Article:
What many people don’t understand about estate planning is that it has so much more to do than protecting and divvying up your assets. A strong Estate Plan can impact you while you’re still alive, as you might have learned today. There may be a time when you’re incapacitated at the hospital, and your medical proxy will step in and make those important decisions for you, rather than leaving it all up to the doctors. You’ll be so glad that you took the time to set up the necessary documents.

This also strengthens our case for why anyone over the age of 18 should consider setting up an Estate Plan right away. This is because illnesses, accidents, and injury that could potentially lead to incapacitation can happen to anyone, no matter their age. Even if you don’t think you need an Estate Plan because you don’t have any money or savings, you should at least create one for the purpose of leaving instructions for your health care. 

If you think that setting up an Estate Plan sounds too morbid or complicated, we’re here to change your mind. Trust & Will provides the perfect package to help you get started. Our Health Care Documents plan is very affordable, and will set you up with your Living Will, Power of Attorney (Medical Proxy), HIPAA Authorization, and your Last Will & Testament. Not only that, our platform is easy to navigate and is designed to make the estate planning process painless, informative, and enjoyable. This plan makes for the perfect starting point for any young person who is considering setting up an Estate Plan. Once you’ve got this set up, you’ve got the perfect foundation.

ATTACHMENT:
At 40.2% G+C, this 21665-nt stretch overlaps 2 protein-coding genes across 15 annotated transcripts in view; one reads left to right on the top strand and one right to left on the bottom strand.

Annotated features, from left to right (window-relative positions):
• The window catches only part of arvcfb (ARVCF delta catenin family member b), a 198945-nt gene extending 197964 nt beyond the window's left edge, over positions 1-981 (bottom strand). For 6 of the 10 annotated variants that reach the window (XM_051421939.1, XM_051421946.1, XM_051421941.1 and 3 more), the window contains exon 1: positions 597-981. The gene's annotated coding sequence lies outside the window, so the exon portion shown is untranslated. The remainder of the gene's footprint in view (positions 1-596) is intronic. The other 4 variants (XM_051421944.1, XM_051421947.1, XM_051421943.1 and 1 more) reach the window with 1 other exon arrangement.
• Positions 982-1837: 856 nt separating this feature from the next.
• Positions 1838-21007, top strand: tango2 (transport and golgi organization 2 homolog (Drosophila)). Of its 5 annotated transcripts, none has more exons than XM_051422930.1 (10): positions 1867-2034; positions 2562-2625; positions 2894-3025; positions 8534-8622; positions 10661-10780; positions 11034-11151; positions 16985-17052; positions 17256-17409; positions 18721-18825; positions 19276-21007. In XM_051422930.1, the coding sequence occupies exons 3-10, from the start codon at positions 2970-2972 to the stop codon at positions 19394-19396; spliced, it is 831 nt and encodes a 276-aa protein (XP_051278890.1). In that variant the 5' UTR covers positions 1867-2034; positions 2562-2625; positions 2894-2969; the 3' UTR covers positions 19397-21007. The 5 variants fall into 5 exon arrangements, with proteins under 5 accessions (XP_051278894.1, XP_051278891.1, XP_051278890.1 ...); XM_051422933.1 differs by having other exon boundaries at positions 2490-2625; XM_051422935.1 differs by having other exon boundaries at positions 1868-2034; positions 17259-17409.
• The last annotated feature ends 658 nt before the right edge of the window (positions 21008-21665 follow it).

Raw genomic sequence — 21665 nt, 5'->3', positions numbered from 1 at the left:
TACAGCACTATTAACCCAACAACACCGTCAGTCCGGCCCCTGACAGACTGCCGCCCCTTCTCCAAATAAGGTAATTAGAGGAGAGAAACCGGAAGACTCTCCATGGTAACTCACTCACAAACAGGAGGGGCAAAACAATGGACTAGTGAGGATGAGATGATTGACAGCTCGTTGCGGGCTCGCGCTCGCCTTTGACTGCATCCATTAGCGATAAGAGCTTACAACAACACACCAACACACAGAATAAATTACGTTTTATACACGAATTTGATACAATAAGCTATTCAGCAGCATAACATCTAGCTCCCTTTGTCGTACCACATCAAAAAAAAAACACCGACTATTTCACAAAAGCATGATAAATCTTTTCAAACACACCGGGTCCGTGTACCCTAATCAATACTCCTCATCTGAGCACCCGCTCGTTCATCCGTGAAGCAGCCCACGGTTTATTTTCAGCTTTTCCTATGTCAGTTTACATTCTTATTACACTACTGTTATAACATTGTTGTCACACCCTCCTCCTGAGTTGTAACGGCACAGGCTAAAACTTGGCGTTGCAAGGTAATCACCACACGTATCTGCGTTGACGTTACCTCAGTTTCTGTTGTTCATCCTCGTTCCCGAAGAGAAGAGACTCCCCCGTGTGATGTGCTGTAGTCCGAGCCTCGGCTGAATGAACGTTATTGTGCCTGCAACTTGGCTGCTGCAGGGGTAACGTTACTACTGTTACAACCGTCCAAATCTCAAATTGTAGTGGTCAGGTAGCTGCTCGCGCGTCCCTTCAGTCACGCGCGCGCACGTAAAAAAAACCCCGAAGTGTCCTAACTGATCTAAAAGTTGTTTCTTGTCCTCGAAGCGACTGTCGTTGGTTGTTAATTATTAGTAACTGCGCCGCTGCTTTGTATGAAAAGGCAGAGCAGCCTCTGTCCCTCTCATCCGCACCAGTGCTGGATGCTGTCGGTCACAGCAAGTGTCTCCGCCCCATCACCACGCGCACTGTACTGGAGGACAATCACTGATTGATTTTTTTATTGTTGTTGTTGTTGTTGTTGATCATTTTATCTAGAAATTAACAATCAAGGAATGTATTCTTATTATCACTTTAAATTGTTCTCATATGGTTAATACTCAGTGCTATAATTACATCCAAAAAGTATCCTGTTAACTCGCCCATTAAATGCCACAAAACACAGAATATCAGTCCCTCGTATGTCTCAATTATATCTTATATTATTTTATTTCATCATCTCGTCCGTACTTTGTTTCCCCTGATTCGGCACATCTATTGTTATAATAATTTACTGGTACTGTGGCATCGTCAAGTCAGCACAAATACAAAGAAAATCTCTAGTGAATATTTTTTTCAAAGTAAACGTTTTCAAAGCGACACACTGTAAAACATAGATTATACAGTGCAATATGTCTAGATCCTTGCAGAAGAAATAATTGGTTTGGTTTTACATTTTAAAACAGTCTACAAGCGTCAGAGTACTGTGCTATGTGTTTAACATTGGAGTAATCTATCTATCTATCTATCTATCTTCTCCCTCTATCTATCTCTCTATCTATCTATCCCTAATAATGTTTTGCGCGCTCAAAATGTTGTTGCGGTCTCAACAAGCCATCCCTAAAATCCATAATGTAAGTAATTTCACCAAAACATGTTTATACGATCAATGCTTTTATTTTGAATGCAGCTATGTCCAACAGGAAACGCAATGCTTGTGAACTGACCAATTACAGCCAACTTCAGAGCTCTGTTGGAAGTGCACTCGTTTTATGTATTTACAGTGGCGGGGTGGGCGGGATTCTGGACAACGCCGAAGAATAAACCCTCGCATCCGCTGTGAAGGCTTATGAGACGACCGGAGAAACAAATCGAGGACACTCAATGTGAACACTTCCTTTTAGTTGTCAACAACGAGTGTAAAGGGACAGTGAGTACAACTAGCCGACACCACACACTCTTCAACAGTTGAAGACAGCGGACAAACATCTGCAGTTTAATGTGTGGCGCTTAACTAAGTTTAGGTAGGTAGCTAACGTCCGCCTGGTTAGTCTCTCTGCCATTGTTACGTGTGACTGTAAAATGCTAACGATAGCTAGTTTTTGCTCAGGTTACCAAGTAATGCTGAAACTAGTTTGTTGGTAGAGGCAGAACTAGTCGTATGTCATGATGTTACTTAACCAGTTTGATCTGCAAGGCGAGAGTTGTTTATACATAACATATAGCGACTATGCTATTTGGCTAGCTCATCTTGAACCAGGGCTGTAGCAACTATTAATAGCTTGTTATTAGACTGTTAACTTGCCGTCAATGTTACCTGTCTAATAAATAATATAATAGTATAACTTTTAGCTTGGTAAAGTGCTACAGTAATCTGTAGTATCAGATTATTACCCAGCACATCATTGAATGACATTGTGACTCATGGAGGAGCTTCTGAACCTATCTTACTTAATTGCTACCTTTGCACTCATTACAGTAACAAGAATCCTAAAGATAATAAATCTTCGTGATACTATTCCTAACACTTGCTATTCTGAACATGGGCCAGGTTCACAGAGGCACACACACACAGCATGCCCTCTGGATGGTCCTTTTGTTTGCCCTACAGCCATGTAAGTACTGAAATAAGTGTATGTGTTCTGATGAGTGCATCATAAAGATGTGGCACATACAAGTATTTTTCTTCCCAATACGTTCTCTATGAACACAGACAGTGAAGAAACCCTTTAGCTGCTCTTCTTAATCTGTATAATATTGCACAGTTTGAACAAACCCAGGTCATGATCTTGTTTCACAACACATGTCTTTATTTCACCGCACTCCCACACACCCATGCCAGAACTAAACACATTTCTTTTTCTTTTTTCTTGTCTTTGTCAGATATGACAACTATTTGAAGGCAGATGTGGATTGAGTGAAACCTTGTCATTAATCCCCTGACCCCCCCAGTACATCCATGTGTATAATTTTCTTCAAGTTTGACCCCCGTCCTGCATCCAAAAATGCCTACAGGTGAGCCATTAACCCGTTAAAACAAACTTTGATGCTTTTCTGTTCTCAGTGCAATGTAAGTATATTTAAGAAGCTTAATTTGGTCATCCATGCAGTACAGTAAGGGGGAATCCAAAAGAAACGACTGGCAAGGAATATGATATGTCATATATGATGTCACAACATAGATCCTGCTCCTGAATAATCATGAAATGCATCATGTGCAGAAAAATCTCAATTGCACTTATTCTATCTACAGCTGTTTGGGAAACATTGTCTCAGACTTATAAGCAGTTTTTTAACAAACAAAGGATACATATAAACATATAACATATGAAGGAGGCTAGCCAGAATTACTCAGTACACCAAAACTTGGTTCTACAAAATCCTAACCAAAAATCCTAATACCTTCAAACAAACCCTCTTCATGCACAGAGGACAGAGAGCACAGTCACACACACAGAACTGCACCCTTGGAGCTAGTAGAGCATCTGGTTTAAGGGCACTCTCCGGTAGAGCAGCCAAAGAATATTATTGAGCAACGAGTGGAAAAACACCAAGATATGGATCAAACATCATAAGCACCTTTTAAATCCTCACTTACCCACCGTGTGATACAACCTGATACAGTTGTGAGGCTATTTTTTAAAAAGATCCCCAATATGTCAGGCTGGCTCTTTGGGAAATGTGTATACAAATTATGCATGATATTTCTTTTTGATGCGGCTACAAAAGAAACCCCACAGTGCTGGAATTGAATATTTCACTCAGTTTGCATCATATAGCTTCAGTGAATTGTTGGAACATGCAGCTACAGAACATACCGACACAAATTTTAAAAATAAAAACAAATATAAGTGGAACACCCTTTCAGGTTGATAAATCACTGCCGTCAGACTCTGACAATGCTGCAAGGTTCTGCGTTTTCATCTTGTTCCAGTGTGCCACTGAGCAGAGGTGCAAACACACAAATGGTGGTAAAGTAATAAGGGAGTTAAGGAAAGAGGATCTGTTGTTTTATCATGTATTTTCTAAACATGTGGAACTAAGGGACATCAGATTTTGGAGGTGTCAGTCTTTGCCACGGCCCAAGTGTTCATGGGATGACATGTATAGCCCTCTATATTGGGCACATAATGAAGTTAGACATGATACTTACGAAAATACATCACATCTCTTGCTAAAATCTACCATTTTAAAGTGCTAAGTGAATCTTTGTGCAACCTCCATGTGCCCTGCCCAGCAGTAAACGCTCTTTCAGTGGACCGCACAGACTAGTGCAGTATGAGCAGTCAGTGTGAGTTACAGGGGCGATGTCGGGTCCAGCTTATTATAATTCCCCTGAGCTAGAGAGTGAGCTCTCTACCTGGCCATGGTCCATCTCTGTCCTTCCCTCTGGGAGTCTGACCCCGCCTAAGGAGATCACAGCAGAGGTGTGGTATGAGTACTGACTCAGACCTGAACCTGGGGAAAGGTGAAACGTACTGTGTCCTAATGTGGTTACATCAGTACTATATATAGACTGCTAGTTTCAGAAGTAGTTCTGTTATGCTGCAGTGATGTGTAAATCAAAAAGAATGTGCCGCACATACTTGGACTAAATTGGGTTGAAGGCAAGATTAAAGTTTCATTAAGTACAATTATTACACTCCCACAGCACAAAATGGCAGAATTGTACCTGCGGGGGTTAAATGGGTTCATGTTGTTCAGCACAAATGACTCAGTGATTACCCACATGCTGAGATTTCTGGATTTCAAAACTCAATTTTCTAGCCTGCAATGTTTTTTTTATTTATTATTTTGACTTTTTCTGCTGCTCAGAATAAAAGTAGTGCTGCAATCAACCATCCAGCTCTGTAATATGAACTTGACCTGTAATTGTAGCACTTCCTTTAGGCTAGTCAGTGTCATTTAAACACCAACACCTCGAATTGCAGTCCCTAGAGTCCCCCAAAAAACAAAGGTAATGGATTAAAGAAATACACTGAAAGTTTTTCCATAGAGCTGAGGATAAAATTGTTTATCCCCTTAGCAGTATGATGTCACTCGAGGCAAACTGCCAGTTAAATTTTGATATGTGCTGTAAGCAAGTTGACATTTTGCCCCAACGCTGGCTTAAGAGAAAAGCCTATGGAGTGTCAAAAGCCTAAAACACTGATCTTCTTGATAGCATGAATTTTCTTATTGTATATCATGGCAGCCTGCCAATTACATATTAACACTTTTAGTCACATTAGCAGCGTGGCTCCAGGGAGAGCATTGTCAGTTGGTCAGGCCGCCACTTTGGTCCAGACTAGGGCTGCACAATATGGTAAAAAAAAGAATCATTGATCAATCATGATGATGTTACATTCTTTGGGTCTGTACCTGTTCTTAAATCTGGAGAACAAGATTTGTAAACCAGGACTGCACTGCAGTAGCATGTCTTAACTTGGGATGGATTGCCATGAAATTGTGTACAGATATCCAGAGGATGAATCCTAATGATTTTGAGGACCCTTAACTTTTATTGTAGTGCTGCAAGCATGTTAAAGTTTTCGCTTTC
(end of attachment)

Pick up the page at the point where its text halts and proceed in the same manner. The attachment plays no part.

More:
If you’re wondering how to become someone’s health care proxy, or how to change your own, don’t forget that you can update your documents at any time. Trust & Will makes it easy for you to do that as well. It’s designed so that your Estate Plan can grow and change along your side!

Is there a question here we didn’t answer? Browse more topics in our Learn Center or chat with a live member support representative!

Trust & Will is an online service providing legal forms and information. We are not a law firm and we do not provide legal advice.